Years ago, during my sophomore year at Cal State San Bernardino, I found myself in a difficult situation at Christmas break. I had nowhere to go. Both of my parents had died, and I wasn’t able to stay with my siblings or friends. I had to request special permission to spend the holiday on the deserted campus. For two weeks, my friends enjoyed roaring fireplaces and dinner tables full of turkey, ham, and all the trimmings. Meanwhile, I sat in my cold dorm room alone, eating whatever was left in the vending machines. I was miserable.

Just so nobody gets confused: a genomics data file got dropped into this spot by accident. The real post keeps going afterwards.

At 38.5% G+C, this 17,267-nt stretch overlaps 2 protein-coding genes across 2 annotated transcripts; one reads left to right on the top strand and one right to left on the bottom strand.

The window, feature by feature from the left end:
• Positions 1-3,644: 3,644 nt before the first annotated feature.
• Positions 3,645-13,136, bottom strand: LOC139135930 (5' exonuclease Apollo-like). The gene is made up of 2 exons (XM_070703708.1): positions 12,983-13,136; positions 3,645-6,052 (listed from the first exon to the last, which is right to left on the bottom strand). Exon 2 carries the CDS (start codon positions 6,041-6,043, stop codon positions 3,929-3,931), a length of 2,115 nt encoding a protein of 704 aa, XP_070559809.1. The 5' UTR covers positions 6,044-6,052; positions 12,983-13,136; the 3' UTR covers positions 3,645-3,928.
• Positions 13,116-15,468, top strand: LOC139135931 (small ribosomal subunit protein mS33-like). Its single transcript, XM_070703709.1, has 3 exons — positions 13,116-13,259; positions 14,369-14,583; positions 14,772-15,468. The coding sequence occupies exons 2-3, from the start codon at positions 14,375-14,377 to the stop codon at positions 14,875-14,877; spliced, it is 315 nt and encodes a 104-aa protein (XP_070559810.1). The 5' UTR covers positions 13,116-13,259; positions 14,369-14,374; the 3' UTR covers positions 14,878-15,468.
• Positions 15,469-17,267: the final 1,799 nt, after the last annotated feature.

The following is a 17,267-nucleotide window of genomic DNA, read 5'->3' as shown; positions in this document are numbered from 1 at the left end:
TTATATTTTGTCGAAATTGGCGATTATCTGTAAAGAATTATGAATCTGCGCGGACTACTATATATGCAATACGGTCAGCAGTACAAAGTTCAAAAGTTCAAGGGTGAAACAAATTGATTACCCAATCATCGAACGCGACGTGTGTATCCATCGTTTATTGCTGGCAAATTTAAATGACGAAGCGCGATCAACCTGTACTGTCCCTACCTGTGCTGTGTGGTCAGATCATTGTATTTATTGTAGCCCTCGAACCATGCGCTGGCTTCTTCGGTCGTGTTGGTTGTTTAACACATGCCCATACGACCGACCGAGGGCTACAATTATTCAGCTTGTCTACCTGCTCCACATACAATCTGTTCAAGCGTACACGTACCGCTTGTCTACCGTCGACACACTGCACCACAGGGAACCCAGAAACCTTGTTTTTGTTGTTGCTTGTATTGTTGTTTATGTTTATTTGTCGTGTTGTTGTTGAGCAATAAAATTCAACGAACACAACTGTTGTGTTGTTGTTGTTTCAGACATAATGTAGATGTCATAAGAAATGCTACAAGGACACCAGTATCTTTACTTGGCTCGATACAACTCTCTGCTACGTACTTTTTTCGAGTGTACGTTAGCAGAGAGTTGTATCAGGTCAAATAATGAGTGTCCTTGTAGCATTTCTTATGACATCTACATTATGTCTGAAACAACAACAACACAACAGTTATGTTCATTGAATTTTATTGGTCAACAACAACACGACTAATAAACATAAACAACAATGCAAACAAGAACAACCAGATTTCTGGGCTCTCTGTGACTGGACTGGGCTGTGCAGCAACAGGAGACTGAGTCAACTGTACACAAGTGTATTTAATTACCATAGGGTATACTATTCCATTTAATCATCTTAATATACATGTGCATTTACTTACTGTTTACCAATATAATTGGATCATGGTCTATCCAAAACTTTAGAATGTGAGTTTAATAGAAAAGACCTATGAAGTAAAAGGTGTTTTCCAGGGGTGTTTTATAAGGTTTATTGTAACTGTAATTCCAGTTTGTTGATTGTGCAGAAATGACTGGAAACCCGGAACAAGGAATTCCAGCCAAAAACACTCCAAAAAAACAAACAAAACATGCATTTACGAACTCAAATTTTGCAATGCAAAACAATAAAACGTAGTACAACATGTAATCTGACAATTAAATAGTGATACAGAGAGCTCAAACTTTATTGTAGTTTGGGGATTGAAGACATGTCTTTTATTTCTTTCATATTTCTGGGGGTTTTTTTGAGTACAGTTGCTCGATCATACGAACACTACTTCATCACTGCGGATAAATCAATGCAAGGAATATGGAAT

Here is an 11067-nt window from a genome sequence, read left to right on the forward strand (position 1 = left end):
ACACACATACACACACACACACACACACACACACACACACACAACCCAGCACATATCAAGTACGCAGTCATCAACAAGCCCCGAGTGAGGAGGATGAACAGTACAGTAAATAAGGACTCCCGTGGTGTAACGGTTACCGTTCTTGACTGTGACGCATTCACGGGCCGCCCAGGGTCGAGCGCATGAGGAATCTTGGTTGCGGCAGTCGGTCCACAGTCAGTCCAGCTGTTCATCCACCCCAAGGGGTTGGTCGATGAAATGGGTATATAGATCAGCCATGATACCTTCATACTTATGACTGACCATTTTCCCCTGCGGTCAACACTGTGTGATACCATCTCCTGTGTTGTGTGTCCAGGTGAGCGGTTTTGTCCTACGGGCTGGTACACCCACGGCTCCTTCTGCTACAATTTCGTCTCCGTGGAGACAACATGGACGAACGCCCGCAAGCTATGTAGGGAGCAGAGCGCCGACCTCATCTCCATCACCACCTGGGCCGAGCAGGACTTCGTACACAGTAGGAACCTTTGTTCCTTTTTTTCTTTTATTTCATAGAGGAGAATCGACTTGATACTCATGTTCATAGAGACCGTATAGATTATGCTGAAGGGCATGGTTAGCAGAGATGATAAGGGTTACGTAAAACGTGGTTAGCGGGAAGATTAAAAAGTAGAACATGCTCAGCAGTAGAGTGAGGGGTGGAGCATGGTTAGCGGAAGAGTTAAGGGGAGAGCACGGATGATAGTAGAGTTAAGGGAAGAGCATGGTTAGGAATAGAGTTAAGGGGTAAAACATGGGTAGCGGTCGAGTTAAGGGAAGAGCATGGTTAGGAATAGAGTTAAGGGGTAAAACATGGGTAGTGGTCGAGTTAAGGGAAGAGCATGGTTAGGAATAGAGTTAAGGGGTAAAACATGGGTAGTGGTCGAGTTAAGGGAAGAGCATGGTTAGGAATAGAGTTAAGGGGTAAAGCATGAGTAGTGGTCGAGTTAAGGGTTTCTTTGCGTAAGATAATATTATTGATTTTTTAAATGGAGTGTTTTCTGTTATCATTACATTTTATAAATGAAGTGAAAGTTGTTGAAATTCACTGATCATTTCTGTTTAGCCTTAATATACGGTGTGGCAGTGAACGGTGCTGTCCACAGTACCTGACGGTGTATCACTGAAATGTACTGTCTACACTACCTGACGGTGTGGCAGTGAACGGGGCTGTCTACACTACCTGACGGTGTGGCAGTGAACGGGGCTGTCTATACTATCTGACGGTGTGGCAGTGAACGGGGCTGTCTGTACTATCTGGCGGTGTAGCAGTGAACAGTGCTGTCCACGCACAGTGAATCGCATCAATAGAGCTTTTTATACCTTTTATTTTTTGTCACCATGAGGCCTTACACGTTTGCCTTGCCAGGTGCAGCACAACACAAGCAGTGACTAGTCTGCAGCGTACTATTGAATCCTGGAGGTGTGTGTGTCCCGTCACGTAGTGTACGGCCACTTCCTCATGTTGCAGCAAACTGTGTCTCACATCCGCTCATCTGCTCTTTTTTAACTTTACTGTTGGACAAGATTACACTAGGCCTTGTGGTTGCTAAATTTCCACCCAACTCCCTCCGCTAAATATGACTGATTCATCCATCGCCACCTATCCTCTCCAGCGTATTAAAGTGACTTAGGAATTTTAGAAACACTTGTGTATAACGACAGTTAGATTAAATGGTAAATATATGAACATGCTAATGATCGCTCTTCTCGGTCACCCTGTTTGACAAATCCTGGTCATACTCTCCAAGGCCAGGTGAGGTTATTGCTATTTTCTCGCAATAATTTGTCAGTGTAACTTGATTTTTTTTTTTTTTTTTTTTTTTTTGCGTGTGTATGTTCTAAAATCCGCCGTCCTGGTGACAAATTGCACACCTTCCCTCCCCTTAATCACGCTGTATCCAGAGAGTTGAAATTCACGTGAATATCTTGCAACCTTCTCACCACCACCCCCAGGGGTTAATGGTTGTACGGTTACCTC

When I think back on that time, I remember that my story isn’t unique. Many people face a similar problem this Christmas. They may not be alone in a college dorm, but they feel just as lonely and isolated. Studies show that depression rates are at their highest this time of year. It’s no wonder why. The Christmas season is filled with joy, celebration, and family get togethers. All of which highlights loss and sadness when a loved one has died or unresolved conflict has driven a wedge between members of a family.
Love and connection are as vital to our well-being as the air we breathe, especially at Christmas. If you’re blessed with family, reach out to someone who’s not. Can you give them a call? Can you invite them over for dinner? Christmas can feel awfully dark when you’re alone. Make it brighter for someone by giving them the gift of community.